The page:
Do they need new shoes? Or are they just trying to change up their fashion?

  • Is it hard for you to get their shoes on? Be sure to put socks on their feet before putting shoes on to prevent skin irritation and to make it smoother to put shoes on. However, if it seems difficult to get shoes on, it could be a sign that their feet are getting too big for their shoes.
  • Do they have marks on the feet? When you take shoes off, do they have red marks on the skin that might indicate irritation from the shoes being too tight? If the toes look tightly curled up or are red from being too tight in the front of the shoes, that’s another sign.
  • Compare the bottom of the shoes with the bottom of their feet. The outline of the shoes should be larger than the outline of your toddlers’ feet. If they seem to look the same, the shoes are too small.
  • Do they have signs of bunions? Check to see if their feet look like the big toe is growing towards the smaller toes, instead of straight on. If it looks like the big toe joint is sticking out, they may be developing bunions. Give more room to the toes by buying a larger size.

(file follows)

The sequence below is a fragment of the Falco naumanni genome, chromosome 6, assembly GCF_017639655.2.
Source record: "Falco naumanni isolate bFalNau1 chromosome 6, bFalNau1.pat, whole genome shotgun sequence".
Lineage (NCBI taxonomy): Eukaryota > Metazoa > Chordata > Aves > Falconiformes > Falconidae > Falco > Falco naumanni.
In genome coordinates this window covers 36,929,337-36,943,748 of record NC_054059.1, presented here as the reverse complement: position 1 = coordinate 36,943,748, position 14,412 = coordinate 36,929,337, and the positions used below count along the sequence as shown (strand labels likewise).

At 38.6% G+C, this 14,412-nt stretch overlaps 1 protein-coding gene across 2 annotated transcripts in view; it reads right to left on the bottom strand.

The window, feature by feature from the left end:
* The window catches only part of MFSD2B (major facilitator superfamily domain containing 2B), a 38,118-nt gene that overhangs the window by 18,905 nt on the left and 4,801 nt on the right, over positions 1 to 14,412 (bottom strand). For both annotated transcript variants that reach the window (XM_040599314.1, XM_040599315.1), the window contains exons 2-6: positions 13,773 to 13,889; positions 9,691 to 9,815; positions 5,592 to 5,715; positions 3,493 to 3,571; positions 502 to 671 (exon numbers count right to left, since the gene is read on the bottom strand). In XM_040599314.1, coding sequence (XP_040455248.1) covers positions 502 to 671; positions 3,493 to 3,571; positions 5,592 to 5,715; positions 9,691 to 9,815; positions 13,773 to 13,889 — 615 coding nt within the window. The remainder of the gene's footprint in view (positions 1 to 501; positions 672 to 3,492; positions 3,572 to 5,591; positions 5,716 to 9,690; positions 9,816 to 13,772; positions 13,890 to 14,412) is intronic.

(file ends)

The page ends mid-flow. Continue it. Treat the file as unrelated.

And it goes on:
How to best purchase toddler shoes:

  • Measure children’s feet every time you shop. Buying shoes later in the day is best because that’s when they are largest. Also, the left and right feet can differ in size. Buy shoes that fit the larger foot.
  • Try shoes on rather than buying by size. Different shoe companies may label their sizes differently. Not all shoe sizes will match based on age since toddlers grow at different rates.
  • Shoes should have a little bit of extra room. You can either leave a half an inch between the front of the shoes and the big toe or fit your index finger in the back of the shoe when your toddler is wearing it.